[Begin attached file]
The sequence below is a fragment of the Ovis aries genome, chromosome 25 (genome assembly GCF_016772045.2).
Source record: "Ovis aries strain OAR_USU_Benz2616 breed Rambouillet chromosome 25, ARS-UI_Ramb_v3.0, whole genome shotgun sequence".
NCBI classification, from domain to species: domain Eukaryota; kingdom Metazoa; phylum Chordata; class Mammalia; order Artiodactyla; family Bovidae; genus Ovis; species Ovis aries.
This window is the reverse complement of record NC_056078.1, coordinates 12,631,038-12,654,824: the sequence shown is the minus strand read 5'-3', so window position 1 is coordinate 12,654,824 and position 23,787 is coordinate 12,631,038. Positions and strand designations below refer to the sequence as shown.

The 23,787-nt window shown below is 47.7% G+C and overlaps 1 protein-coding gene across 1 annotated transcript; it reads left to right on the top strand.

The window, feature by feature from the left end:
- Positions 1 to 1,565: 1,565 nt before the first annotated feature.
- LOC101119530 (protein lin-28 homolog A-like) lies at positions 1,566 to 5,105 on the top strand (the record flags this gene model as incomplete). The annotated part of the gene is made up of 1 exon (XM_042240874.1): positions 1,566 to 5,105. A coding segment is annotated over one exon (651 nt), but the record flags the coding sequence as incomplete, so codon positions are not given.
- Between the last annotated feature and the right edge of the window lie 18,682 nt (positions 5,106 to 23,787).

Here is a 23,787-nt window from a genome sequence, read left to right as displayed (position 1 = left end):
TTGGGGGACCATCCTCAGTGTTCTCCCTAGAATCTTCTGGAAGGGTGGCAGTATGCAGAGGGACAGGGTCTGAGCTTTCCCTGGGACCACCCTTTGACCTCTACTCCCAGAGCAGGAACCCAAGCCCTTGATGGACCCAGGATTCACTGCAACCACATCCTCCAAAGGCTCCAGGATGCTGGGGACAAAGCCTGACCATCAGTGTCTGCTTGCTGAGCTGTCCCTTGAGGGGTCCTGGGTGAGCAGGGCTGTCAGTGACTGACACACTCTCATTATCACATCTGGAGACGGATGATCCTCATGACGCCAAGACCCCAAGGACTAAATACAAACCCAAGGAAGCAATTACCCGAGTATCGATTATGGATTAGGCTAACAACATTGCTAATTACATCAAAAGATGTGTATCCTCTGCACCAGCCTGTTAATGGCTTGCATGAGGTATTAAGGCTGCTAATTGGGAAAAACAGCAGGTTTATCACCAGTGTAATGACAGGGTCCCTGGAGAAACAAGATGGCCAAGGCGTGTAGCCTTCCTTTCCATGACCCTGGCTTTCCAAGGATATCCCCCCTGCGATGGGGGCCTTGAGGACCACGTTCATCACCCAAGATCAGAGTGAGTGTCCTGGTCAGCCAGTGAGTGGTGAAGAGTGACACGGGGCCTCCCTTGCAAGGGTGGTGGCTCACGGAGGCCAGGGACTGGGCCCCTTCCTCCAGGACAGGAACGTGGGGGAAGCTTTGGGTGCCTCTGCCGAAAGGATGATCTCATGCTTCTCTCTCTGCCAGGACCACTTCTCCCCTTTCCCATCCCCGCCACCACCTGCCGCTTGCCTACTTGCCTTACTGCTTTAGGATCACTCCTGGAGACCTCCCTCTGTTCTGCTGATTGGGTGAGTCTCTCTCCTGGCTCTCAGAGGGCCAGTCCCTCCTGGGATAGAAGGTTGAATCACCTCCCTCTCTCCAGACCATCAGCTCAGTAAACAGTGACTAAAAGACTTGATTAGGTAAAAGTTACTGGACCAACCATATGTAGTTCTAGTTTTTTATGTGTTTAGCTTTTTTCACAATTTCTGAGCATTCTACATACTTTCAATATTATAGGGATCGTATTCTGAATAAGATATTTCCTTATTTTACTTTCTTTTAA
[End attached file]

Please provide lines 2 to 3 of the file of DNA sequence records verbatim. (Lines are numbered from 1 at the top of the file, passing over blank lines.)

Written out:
Source record: "Ovis aries strain OAR_USU_Benz2616 breed Rambouillet chromosome 25, ARS-UI_Ramb_v3.0, whole genome shotgun sequence".
NCBI classification, from domain to species: domain Eukaryota; kingdom Metazoa; phylum Chordata; class Mammalia; order Artiodactyla; family Bovidae; genus Ovis; species Ovis aries.